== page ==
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Posted by ESPN.com's Adam Rittenberg
CHICAGO -- Five of the Big Ten's bowl agreements expire after the 2009 season, and not surprisingly, the league has received heavy interest from possible new partners.
Big Ten commissioner Jim Delany is in discussions with 11 or 12 different bowls, including the five current tie-ins -- Capital One, Outback, Valero Alamo, Champs Sports and Motor City -- that expire after the season.
"It's a great thing to have competition," Delany said. "The incumbents that we have, we have them for a reason, because they do their jobs so well. But it's really important to understand, from a television perspective and a revenue perspective ... it's got to be the right mix."
Delany identified Texas, Florida and California as three states where the Big Ten needs a strong postseason presence because of its national alumni bases. The Texas Bowl is looking to cement conference tie-ins for 2010 and beyond and would give the Big Ten a second game in the Lone Star State.
The Big Ten's relationship with the Rose Bowl remains as strong as ever, though a change in the Rose Bowl's selection criteria could keep a Big Ten team from playing in Pasadena once every four years. The Rose Bowl is now required to take an eligible non-BCS team if it loses the Big Ten champion or Pac-10 champion to the national title game.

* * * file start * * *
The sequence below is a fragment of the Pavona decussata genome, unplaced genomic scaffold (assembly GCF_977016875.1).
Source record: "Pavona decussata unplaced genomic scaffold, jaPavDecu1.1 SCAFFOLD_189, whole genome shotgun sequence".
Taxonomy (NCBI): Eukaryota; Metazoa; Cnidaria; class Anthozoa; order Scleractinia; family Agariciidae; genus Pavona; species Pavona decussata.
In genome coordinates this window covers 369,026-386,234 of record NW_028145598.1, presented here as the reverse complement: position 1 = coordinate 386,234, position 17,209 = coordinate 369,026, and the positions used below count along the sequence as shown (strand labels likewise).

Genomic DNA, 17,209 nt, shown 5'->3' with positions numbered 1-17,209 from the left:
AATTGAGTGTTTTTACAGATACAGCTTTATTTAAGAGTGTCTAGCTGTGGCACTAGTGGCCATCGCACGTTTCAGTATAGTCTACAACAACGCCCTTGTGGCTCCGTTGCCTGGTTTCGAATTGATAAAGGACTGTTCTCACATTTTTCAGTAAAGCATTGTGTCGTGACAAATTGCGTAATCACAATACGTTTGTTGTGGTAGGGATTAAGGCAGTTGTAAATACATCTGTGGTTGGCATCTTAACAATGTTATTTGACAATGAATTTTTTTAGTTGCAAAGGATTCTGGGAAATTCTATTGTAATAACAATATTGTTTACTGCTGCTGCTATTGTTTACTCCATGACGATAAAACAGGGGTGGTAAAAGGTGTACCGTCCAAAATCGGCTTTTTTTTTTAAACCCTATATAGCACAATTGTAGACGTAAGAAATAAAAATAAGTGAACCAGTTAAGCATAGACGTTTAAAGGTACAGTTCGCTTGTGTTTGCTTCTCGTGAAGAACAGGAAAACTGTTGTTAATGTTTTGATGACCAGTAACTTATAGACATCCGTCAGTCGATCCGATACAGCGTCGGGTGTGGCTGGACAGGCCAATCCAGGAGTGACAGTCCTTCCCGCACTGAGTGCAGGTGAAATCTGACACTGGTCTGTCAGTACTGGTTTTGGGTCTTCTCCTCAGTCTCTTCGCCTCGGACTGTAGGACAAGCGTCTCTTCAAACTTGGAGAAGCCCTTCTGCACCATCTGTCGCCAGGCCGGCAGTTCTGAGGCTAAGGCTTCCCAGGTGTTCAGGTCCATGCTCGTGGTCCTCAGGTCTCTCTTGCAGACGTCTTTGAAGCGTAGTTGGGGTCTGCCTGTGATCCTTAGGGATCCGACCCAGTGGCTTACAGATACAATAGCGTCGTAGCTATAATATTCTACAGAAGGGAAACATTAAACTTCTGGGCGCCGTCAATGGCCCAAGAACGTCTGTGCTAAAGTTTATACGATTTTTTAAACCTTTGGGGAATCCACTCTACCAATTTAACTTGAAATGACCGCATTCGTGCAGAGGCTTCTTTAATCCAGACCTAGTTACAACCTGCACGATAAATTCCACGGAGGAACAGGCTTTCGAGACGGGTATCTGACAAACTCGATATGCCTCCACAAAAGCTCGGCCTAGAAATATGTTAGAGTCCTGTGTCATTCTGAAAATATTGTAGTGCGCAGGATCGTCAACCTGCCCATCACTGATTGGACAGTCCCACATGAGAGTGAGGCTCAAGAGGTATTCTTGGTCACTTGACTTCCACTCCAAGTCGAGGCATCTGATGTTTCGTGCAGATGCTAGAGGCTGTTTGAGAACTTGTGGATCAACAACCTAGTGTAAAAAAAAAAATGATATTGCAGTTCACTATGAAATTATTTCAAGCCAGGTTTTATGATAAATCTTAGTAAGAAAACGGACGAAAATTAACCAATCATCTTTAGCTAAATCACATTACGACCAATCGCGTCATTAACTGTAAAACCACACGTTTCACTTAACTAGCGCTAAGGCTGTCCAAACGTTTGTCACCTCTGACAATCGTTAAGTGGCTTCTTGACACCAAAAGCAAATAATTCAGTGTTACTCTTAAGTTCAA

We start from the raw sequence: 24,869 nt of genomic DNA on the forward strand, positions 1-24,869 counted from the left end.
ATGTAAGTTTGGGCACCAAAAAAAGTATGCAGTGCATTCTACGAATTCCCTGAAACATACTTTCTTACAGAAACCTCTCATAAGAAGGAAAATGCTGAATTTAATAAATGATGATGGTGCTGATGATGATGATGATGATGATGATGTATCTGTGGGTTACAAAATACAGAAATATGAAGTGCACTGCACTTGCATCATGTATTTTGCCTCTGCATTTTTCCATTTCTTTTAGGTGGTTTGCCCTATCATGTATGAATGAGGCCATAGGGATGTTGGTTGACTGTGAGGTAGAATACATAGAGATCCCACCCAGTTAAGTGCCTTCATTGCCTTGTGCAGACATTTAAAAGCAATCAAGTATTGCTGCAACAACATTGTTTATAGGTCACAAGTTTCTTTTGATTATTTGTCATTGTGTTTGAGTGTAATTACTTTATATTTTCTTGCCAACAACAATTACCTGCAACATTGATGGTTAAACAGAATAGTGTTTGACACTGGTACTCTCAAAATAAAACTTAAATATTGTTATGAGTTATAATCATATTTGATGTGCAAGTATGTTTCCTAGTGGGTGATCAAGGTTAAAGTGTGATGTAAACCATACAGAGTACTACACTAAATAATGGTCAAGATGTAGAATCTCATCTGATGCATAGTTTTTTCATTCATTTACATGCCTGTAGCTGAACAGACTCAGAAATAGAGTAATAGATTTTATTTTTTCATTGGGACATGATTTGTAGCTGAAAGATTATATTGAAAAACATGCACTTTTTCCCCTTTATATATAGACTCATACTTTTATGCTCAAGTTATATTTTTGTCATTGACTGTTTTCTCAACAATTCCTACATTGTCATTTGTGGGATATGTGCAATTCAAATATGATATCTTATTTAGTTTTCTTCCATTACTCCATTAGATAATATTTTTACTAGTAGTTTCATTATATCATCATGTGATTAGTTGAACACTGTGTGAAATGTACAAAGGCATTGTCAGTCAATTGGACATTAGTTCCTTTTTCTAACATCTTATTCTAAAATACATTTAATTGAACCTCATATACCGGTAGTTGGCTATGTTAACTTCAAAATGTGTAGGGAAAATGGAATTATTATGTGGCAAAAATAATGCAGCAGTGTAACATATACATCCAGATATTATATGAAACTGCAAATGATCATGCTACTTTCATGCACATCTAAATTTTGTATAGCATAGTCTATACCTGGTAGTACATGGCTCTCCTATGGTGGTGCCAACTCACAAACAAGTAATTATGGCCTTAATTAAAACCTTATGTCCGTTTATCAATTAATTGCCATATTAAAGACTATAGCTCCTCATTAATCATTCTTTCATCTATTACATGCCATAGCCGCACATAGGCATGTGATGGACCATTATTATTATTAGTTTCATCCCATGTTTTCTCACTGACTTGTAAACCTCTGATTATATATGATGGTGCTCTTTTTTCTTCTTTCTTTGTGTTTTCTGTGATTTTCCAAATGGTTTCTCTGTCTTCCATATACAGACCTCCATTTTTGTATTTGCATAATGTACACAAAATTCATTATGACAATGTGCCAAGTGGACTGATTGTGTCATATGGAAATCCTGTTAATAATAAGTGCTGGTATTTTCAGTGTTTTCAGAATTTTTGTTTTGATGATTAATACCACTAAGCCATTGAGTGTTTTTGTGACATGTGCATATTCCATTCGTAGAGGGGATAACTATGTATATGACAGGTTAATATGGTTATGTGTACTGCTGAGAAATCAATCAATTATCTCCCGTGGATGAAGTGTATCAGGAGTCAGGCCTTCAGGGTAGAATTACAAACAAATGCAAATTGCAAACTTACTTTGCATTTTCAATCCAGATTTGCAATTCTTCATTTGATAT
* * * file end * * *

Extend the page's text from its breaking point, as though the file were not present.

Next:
The policy would only take effect once during the four-year BCS bowl cycle.
"There was pressure on us to make that change," Delany said. "The Sugar Bowl has had a couple of [non-BCS] teams and the Fiesta Bowl has had one. We believe very strongly that the Big Ten and Pac-10 champions should always be in the Rose Bowl if they're not playing for the [national] championship. ... That opportunity is still there, but there was a desire by others to see us share that."
Most Big Ten coaches who spoke Monday advocated a longer regular season to shorten the prep time for bowl games, in which the league has struggled in recent years. While Delany reiterated his stance on expansion -- not happening any time soon -- he seemed more open to teams playing regular-season games later.
One possibility is the addition of a second open week during the season, which would push games into the first weekend of December.
"On the issue of the schedule and the bye dates and playing games that late, it's probably worth a discussion," Delany said. "We've never had that before. There's not a rule about that. People have gone to Hawaii. We've never really questioned that. There's some coaches and athletic directors who feel more strongly than others about the need to play games late in the year to stay sharp.
"It is a trend."